Policing The Internet: Physician Behavior In Cyberspace
In the last few weeks there have been several articles published examining the behavior of physicians and other healthcare providers on social media outlets. Certainly, professionals must take care as to what is posted online–as I tell my 11 year old daughter–the internet is forever. Social media is now commonplace and smartphones and tablet computers make for almost unlimited access. Because of the ease of use and ubiquitous access to social media, these outlets can be a powerful tool for interacting with patients. As you might imagine because of visibility, the internet and social media outlets in particular, are another enormous area for potential regulation. Physicians are held to high standards for behavior both in and outside of the hospital (as they should be) and the cyberspace is no exception.
In spite of the potential pitfalls of social media, I believe that reaching out to patients and colleagues via cyberspace is the future of medicine and will positively impact our ability to provide healthcare in the future.A recent study published in Archives of Internal Medicine in January identified high risk online physician behaviors to be avoided. As the authors state, there are no formal policies in place to address physician online behavior in most state medical boards. However, the intent of the Archives article was to identify behaviors that are likely to be considered violations of online professionalism. Many of the behaviors identified are just simply common sense–Physicians should not post pictures of drunken debauchery or make inappropriate, sexist or racist comments on social media outlets. In addition, physicians should never inaccurately present outcomes data, present false credentials, or post pictures without patient permission. Most certainly, physicians should not engage in non professional relationships with patients in cyberspace. A recent article on theNPR website published examples of tweets that are likely to get a physician in trouble with professional governing bodies.
Yesterday in the Wall Street Journal, author Anna Mathews explores the controversy associated with physician-patient relationships on Facebook. In the world of social media, Facebook is the number one viewed website in the world. It facilitates connections between old friends and fosters new interactions. However, when physicians become active on Facebook, there is potential for both positive and negative impact. In a survey in the Journal of General Internal Medicine, researchers found that nearly 85% of all medical students are involved in social media sites–this suggests that the next generation of physicians will become increasingly more active and engaged with each other and with patients via sites like Twitter and Facebook in the future. Another survey found that while more than 80% of physicians who are active on Twitter and Facebook are likely to engage and interact with one another, less than 8% interact with patients via social media. However, for those that do use Facebook and Twitter to interact with patients, there are significant legal and ethical questions that arise. In an extreme example discussed in the WSJ article, one physician actually returns calls when contacted via his Facebook account. I worry that universal and unrestricted access to healthcare providers may blur the line between one’s personal and professional lives. In order to provide the highest quality care, physicians and other healthcare providers must also have some downtime–everyone needs to recharge and relax. Moreover, once a provider sets a precedent for interacting via social media with active patients (and establishes a doctor-patient relationship) a legal obligation to continue to respond in the same manner may be created. Just how deep does the rabbit hole go?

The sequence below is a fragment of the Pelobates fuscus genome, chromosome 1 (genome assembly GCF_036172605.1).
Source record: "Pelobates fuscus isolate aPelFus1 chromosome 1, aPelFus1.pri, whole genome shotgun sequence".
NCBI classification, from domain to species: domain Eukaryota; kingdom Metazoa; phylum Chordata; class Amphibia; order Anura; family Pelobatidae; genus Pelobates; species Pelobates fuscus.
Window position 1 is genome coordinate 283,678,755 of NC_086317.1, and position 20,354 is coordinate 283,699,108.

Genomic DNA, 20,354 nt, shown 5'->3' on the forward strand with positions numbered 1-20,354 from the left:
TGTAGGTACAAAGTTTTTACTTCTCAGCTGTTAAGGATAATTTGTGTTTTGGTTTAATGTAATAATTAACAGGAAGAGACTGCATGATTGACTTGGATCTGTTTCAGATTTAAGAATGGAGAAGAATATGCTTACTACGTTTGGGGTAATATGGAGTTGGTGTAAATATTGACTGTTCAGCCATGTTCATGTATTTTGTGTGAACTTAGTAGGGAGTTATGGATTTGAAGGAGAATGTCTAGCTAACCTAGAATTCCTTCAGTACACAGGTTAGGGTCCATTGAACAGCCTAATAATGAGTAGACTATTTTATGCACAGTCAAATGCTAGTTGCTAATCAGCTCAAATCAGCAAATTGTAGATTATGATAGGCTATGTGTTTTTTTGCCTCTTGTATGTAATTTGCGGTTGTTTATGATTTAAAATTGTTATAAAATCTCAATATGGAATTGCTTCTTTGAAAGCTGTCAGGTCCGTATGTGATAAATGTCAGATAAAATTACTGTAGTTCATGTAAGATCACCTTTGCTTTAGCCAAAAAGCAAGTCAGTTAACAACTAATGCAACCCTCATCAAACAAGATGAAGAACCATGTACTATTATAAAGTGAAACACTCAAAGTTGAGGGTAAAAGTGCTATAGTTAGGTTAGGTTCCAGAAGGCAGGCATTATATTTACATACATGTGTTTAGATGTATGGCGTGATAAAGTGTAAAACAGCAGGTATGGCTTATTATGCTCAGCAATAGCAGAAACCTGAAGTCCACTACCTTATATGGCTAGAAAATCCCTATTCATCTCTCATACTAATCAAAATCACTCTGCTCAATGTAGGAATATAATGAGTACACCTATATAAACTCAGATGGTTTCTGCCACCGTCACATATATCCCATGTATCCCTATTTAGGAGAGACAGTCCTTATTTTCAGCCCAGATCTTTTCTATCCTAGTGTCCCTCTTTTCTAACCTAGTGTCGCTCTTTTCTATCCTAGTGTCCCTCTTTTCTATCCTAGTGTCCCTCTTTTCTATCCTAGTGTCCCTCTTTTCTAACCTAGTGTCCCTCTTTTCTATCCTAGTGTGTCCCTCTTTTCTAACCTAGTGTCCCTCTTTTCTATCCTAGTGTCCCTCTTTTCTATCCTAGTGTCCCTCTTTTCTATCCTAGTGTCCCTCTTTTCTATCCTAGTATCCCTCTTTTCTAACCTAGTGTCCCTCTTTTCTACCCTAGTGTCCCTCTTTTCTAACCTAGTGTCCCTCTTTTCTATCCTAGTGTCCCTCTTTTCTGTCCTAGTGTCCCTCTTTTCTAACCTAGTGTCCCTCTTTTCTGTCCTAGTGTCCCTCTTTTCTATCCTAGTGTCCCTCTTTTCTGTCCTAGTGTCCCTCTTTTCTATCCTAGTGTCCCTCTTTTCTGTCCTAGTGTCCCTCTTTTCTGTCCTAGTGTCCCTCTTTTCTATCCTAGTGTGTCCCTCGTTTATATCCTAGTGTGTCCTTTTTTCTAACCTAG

I am an active social media user. I enjoy engaging other physicians and patients in cyberspace. I believe that social media is a powerful tool that medicine and physicians must embrace. However, I am careful in how I interact with patients and colleagues in the social media world.
Things to AVOID in Medical Social Media
1. Never share privileged information
2. Never identify patients or provide information that could be used to identify patients
3. Never, ever give specific medical advice to a patient (never ever engage in patient care and create a doctor-patient relationship)
4. Never misrepresent my credentials or my training and expertise
5. Never provide inaccurate outcomes data
6. Never post pictures or make statements that reflect poorly on my professional reputation
Things to DO EVERY DAY in Medical Social Media
1. Engage your audience with interesting posts–provide commentary on timely medical information as it is released in the press
2. Promote yourself and your abilities–let potential patients and other providers know what you do and how to reach you
3. Become a Key Opinion Leader–engage colleagues in discussions about current therapies, emerging technologies, etc4. Educate–Twitter, Facebook and Blogging are great ways to teach patients about health related topics of interest WITHOUT developing a doctor-patient relationship and giving patient specific device. Patients frequently turn to the internet for medical information.
Social Media is the final frontier for the doctor-patient relationship. As physicians and healthcare providers we are held to high behavioral standards. In addition, legal considerations abound in medicine today and will continue to be an issue until our country addresses tort reform. As a profession, we must develop standards for online behavior based on good judgement and common sense. In addition, we must learn to embrace the power of social media and maximize its potential positive impacts on our patients and our profession.
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